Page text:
Brandeis Sustainability Fund

BSF logoThe Brandeis Sustainability Fund provides financial support for Brandeis undergraduate students willing to undertake projects and/or activities to improve Brandeis’s environmental sustainability. Recognizing the importance of environmental stewardship for the future of Brandeis University and the larger global community, this fund provides a student driven funding mechanism that allows undergraduate engagement in the efforts to improve Brandeis’s overall environmental legacy. In time, the Brandeis Sustainability Fund (BSF) allows Brandeis University to actively pursue a more sustainable future for our campus and the community we live in, positioning the University as a leader in environmental sustainability.

BSF works closely with Greening the Ivory Tower: Improving Sustainability of Brandeis and Community (AMST 191b), an Experiential Learning (EL) course taught by Prof. Laura Goldin. In this hands-on course, students explore strategies for creating healthy, resilient, environmentally sustainable communities in the face of increasingly daunting environmental challenges.

Students collaborate with university partners and community organizations and agencies to design and implement sustainability projects creating measurable benefits to the campus and local Waltham environment. The goal:  achieve sustainability success stories and change the face of the campus and local community.

The “Greening” course has been a source and incubator of many environmental improvements at Brandeis over the years, and has been a main source of proposals to BSF.

Information for 2017-2018 applicants

Statement of Interest due: Extended! Due Wednesday, Nov. 8, 2017 

Completed applications due: Thurs, Nov. 30, 2017

Awards will be announced at the end of the semester.

2017-2018 Materials

Statement of Interest


Project Scoring Matrix (used by the BSF board to score projects after applications submitted)

2014 BSF Constitution

All forms & questions should be sent to 

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Previous BSF Recipients


Greening the Festival of the Arts

Jamie Semel, Ingrid Schorr

"The Leonard Bernstein Festival of the Creative Arts is one of the university’s largest community-wide events. Over four days it attracts nearly 5,000 audience members from on and off campus. Broadly, the theme of the festival this year is sustainability. We are encouraging arts projects in the festival to keep sustainability in mind and plan for what will happen to their materials after the festival. Funding will go toward printing our advertising materials on recycled content, using an alternative material to vinyl for printing our banners and reducing the festival’s energy consumption through alternative power sources whenever possible." 

Greener Dorms

Abby O'Brien, Matt Hoisch

"Our purpose is to educate students on how to live sustainably in residence halls.  As the drought persists in Massachusetts, Brandeis students need to know how to help conserve during their daily lives.  We have partnered with CAs to run hall events to give tips on how to conserve water, save energy and recycle efficiently.  Our goal is for people to learn how to do small things each day to reduce their environmental impact, and Brandeis’ impact overall.  We hope to purchase 5-minute shower timers and cold water laundry detergent to help make students aware of the length of their showers and to reduce their water and electricity usage."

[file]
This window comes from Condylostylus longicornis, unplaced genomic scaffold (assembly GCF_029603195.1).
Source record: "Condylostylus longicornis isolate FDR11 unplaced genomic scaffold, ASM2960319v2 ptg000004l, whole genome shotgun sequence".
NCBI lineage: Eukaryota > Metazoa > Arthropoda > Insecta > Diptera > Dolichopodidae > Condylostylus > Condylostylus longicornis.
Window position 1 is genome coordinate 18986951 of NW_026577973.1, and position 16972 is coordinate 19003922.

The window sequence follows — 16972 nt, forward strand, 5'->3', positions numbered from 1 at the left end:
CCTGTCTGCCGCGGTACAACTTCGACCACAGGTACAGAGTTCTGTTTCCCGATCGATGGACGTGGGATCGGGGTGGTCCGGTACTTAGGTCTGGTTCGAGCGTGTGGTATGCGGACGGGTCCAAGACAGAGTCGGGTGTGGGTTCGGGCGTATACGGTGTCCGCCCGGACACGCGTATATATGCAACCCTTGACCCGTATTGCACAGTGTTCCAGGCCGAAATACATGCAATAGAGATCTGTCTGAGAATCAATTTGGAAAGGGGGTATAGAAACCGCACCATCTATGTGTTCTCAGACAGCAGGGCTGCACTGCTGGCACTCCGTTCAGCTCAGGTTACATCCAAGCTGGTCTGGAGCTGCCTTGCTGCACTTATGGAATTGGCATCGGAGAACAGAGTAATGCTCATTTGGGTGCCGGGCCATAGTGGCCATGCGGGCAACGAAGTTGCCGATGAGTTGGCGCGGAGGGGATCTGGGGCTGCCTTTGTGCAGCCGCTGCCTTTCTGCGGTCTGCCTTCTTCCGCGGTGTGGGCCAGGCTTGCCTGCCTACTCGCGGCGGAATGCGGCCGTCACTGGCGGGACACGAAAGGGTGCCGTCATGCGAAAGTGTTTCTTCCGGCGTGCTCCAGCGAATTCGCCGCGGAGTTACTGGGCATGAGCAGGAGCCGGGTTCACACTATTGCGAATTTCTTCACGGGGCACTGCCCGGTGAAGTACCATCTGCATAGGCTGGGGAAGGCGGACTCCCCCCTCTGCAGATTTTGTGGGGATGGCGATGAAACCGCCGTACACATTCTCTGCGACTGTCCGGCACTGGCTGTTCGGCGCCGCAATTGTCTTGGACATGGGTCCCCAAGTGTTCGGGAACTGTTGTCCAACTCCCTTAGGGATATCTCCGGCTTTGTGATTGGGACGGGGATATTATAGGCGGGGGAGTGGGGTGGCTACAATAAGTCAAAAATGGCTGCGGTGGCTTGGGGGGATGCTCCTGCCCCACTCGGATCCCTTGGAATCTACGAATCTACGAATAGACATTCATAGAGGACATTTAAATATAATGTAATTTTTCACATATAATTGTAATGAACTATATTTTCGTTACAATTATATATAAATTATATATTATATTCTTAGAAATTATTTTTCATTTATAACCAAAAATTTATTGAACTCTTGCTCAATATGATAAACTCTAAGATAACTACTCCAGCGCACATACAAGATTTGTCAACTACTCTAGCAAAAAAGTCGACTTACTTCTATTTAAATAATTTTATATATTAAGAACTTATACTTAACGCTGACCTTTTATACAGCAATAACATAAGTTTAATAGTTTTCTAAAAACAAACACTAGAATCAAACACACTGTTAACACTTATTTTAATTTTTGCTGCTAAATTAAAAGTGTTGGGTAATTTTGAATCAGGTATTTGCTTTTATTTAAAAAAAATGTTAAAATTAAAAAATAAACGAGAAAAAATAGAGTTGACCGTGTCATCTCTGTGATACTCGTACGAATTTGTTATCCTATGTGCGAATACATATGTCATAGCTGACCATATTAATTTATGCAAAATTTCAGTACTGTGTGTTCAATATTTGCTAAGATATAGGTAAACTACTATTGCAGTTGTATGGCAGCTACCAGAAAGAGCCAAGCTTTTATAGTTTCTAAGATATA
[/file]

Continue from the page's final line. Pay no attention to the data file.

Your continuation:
Eat What You Take

Manjulika Das, Anna Dorosenkov, Matt Hoisch

"This project aims to engage Brandeis students to think about their food and food waste through food waste collection, analysis, and data display in the dining hall as well as outfitting the dining hall with more information about the impact of food waste on local, national, and global scales and easy ways to eat in a more sustainable fashion. Signage topics would include using less paper and plastic dining materials, encouraging people to take less food, trying food before you take it, and the environmental benefits of eating less meat. We also want to collect food waste every day for a week at lunch in Usdan Dining Hall and display the waste value on a poster that is updated daily to see if our presence has an effect of food waste over the course of the week. Furthermore, we want to add information about water input and carbon footprint for each food item next to the item labels already used in the Dining Hall to show how much water is needed to bring a food item from farm to plate."

Flip the Switch

Rabeya Hussaini, Lindsay Weiner, Miranda Lassar, Bec Sheinkopf, Xavier Nelson, Andrew Elmers, Ben Humbert, James Formigli, Xinran Xin

"The primary goal of our project, Flip the Switch, is to promote an environmentally conscientious student body through active participation that will benefit our university’s environment as well as its inhabitants. By developing a mobile application that will be easily accessible through iOS/Android app stores, Brandeis students will be able to download this app and view the campus through a different lens. Instead of tall buildings and albeit interesting architecture, students will see participating buildings in terms of how much energy they are wasting through empty rooms with lights left on.  Flip the Switch is meant to galvanize the Brandeis Student body by putting the power in their hands to volunteer by going around participating buildings and simply turning these lights off. By doing this, Brandeis University as an institution will save money on electricity bills and have a smaller carbon footprint and as a community will become more aware of the small ways we can take control of our environment to promote an eco-friendly lifestyle. Our goal is to foster a sense of pride that we as Brandeis students are capable of making a difference, and by creating this app to serve as a testament to this capability we can start students on a path towards other greening opportunities on and off campus just by showing them how much of a difference flipping one light switch can make."

No Misturns Only Cisterns

Sabrina Pond, Jeremy Goodsnyder, Eleanor Kelman, Kayla Shepherd